There are many reasons to recommend Mumbai's fleet of taxis, but my favourite for choosing them over other forms of commute -- like driving oneself to work, say -- is the free neighbourhood information service that comes along with it.
In the little over a year I have been driven from home to workplace and back, I have learnt things I could not have come to know otherwise. Right from the antecedents of the man whose name marks out the entire area I live in, to the fact of a Bollywood superstar who may have dropped in like gossamer and vanished just as easily.
As I said, Mishraji (a popular surname among the taxi drivers of my city) came into my life a little over a year ago. At the appointed hour he would pick me up without fail, and in case it was time for his annual visits to his wife and children back in Uttaranchal, he would make sure there was a replacement on hand. Never one to quibble over small change he was a welcome relief to me, since my perception of the tribe had been skewed ever since one of them took my old dad on a city darshan so many years ago.
But for Mishraji's loquaciousness I never would have known how he and others like him were hit by the court verdict that set a deadline for phasing out old vehicles -- a decision I, like so many members of the middle-class, welcomed in our mistaken green zeal. Or what kind of woes he was going through in a city that was short of CNG petrol pumps and which nevertheless forced taxis and autos to convert from diesel or die.
This urge to converse, to share information was not a trait peculiar to Mishraji. Hanifbhai, my charioteer in the pm hours, was equally communicative, and at least once this trait impacted what I do.
It was the wee hours of a Saturday. As I got into Hanif's waiting cab he casually mentioned to me: "Abhi Hill Road mein bahut hungama hua [There was big trouble on Hill Road]." Why? "Saab, Salman Khan ne daaru peeke char log ke oopar gaadi chala diya.'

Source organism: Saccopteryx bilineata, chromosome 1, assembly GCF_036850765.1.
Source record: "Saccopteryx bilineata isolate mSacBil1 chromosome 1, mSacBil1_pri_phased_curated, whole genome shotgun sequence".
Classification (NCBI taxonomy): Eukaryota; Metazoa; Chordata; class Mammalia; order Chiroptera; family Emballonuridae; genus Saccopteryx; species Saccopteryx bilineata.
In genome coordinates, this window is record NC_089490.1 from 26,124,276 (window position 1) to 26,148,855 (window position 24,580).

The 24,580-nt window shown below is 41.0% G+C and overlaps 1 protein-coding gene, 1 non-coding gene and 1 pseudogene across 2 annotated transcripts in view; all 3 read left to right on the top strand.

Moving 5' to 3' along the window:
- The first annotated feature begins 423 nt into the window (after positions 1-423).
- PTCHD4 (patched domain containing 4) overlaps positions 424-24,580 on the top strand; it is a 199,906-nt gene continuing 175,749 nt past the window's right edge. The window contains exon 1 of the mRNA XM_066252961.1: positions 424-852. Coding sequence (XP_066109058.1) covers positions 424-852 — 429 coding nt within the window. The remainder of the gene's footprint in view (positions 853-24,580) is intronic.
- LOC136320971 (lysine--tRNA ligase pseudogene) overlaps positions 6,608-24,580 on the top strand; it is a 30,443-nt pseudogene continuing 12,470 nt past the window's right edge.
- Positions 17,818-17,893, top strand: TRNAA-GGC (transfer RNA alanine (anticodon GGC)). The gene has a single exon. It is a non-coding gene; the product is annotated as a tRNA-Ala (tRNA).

The news of the day tumbled out of Hanifbhai's mouth so casually. Thanks to him the Web site I work for could announce it to the world, and for this alone I am willing to overlook many of his deficiencies at the wheel.
One morning I saw increased police activity in my colony and happened to mention it to Mishraji. Who grinned his trademark grin, and explained to me why.
Seems a yuppie couple got into an altercation with a flower vendor and slapped him around. Now the colony where I live is under the control of a man who runs the place as his private fiefdom, albeit from behind the shadows. No one can operate in the area without his say-so, which comes at a reasonable price. Taxi drivers, auto-rickshaw drivers, vendors and hawkers -- all pay a weekly amount (hafta) to his men in return for which they are allowed to ply their trade in an uninterrupted manner, and promised safety. The only dictum is: behave yourself.
The yuppie couple, by taking the law into their hands, had violated the man's assurance of safety. And his followers wasted no time in entering the complex where they live, drag the couple out into the open, thrash the daylights out of them, and ruin their car. As Mishraji narrated this replete with his Hindi idioms and the like my mouth fell open. I could only ask: but what about the security guards? All buildings in our colony have good security....
"Arre chhodiye saab, kya bataoon aapko," he countered.
Apparently, one of the conditions imposed by the man on builders planning projects in the colony was that only his men would be hired as security guards in the buildings.
For those who believe taxi drivers are by and large indigent -- like I did before encountering Mishraji -- the truth could be that the man at the wheel has wealth that doesn't translate into cell phones, flashy clothes etc. Now how did I realize that?